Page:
Shelters Have Standards. SROs Should, Too!

In previous issues of Street Sheet, I have written extensively about the fact that some of our lowest income tenants in supportive housing are paying much more than 30% of their income toward rent — a problem that we are closer to fixing than before — as well as about the lack of WiFi and cooling systems, and infantilizing policies such as not allowing people to pay their rent by check.

But then I came to realize a certain irony in our homelessness response system. As you all know, in 2008, San Francisco passed comprehensive “standards of care” legislation for city shelters that went into a lot of minutiae not only about what policies needed to be put in place, but also what material needs were to be provided. The Permanent Supportive Housing Rent Contribution Standard legislation — aka #30RightNow — has now been signed and is awaiting funding, but there have been practically no meaningful standards for supportive housing, and this has led to a potpourri of problems within. 

To give you an idea, I will share my experience with one of many single resident occupancy hotels (SROs) being used to house formerly homeless people. After graduating from the Navigation Center in 2015, I was placed in a unit without the bathroom that was necessary for someone getting gender confirmation surgery — not to mention no fridge, no microwave or cooking appliance, and a trash bin that was just too small. I still have no fridge, but was able to pay for everything else. When I was able to get into a unit with a bathroom, there were no grab bars, because current guidelines only require them in communal toilets and baths, not in individual units. Anyone who needed grab bars had to pay for them out of pocket, to the tune of hundreds of dollars.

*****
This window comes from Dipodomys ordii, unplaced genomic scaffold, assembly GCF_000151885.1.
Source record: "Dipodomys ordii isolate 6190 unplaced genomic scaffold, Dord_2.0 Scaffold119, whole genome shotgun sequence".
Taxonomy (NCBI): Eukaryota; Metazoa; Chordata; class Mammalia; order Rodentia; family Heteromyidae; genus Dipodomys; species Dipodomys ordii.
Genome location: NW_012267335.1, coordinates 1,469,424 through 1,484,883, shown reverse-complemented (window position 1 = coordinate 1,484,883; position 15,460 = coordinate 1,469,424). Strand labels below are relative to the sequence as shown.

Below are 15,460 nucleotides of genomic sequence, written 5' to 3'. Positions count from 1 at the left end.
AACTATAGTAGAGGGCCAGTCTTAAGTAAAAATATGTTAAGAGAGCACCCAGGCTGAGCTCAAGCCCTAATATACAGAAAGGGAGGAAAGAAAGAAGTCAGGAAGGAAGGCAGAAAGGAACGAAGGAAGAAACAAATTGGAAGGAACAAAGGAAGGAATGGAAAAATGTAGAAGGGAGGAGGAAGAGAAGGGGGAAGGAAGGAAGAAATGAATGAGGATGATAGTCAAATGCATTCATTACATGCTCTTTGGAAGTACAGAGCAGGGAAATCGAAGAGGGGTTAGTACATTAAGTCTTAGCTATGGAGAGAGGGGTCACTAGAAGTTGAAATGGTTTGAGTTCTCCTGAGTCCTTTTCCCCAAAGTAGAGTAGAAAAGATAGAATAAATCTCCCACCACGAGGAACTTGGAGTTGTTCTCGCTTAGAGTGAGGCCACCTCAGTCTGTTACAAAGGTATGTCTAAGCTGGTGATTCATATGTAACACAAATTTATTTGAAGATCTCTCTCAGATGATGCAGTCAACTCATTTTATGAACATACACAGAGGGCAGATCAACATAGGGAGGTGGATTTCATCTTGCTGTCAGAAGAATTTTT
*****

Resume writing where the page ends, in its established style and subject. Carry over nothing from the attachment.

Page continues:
In addition, during my more than six years at that site, I have had to deal with an unreliable elevator, water outages and conditions that would not be tolerated in any other type of housing. And while people under rent control can seek a rent reduction because of a decrease in services, SRO tenants don’t even have that option.

What I am mentioning is important, not just because of the need for us to eat healthier and to be able to not trip and fall, but because we should treat these units more like middling college dorms and less like flophouses.

And the sad part of all of this is that many SRO tenants have suffered worse experiences than I have, not only in terms of lack of provision of material needs—especially since people are just coming out of homelessness—but standards that are inadequate and infantilizing.

What we need most is a comprehensive list of standards and practices for supportive housing; we need new legislation that will spell out clearly what is needed for supportive housing with input from supportive housing tenants. Also, we need a way to seek rent decreases for every day we have a reduction of services. Imagine if every time the water goes out, we get a small decrease in rent? It would certainly force the City to pay attention to conditions within our housing.

If any tenants wish to be a part of this hopefully collaborative process in the coming months, they can always email me at